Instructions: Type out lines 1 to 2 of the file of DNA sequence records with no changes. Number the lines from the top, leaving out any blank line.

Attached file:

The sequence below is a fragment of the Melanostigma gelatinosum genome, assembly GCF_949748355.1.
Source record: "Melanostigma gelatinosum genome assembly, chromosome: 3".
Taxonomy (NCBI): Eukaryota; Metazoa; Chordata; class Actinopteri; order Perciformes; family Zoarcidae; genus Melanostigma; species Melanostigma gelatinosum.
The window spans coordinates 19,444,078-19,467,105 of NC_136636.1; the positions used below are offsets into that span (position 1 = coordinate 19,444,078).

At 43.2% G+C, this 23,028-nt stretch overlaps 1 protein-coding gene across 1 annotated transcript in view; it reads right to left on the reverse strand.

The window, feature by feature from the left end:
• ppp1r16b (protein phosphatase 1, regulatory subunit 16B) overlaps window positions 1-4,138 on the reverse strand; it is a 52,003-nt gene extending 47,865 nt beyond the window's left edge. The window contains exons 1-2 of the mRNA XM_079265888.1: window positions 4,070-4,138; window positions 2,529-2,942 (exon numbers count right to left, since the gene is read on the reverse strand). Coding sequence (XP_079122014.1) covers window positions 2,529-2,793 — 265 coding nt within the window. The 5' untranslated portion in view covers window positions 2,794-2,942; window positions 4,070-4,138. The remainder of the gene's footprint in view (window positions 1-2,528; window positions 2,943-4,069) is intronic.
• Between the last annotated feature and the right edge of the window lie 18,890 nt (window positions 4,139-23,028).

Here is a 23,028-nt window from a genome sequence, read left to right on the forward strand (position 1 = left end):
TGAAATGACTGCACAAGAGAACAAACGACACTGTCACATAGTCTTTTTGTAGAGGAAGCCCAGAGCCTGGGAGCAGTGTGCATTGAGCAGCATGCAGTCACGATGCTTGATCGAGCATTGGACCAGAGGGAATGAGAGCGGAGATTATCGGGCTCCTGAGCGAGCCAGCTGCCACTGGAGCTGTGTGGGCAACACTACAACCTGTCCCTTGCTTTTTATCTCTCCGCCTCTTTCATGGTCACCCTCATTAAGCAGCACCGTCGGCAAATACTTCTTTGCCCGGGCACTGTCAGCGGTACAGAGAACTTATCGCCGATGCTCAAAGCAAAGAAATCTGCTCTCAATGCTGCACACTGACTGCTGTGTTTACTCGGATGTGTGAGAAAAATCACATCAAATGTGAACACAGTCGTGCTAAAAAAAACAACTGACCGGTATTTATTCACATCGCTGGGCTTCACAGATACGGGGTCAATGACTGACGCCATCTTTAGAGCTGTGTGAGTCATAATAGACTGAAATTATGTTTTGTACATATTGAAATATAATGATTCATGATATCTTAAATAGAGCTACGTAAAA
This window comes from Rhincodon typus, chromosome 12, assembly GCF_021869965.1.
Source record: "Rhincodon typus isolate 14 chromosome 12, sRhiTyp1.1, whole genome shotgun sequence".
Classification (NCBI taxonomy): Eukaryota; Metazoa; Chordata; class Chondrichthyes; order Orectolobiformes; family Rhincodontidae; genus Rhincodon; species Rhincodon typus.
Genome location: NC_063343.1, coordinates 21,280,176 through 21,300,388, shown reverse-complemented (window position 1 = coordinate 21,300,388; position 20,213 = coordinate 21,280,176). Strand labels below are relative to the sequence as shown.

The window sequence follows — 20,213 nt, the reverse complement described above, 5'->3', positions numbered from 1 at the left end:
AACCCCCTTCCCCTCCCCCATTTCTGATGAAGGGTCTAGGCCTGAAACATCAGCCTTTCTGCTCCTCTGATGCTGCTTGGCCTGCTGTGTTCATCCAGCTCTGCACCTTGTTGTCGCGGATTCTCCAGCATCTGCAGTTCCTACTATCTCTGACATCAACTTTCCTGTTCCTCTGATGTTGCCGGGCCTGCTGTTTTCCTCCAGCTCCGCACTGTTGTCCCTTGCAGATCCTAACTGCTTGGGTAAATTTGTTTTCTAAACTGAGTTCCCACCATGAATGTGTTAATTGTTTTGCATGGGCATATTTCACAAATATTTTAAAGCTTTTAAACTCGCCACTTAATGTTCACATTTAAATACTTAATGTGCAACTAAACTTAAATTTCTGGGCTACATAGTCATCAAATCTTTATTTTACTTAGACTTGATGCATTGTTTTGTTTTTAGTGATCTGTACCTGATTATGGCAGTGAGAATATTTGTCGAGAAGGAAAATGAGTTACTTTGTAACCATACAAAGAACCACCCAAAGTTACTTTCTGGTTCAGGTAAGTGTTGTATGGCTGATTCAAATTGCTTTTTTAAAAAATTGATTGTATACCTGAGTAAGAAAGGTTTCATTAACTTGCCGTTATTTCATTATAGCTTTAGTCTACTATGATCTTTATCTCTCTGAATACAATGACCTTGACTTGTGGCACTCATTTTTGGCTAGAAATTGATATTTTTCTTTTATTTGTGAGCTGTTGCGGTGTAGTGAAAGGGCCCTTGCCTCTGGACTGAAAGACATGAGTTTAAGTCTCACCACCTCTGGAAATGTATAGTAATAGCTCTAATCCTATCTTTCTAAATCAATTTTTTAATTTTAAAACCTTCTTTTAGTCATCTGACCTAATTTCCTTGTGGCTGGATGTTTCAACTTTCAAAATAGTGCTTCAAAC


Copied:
The sequence below is a fragment of the Melanostigma gelatinosum genome, assembly GCF_949748355.1.
Source record: "Melanostigma gelatinosum genome assembly, chromosome: 3".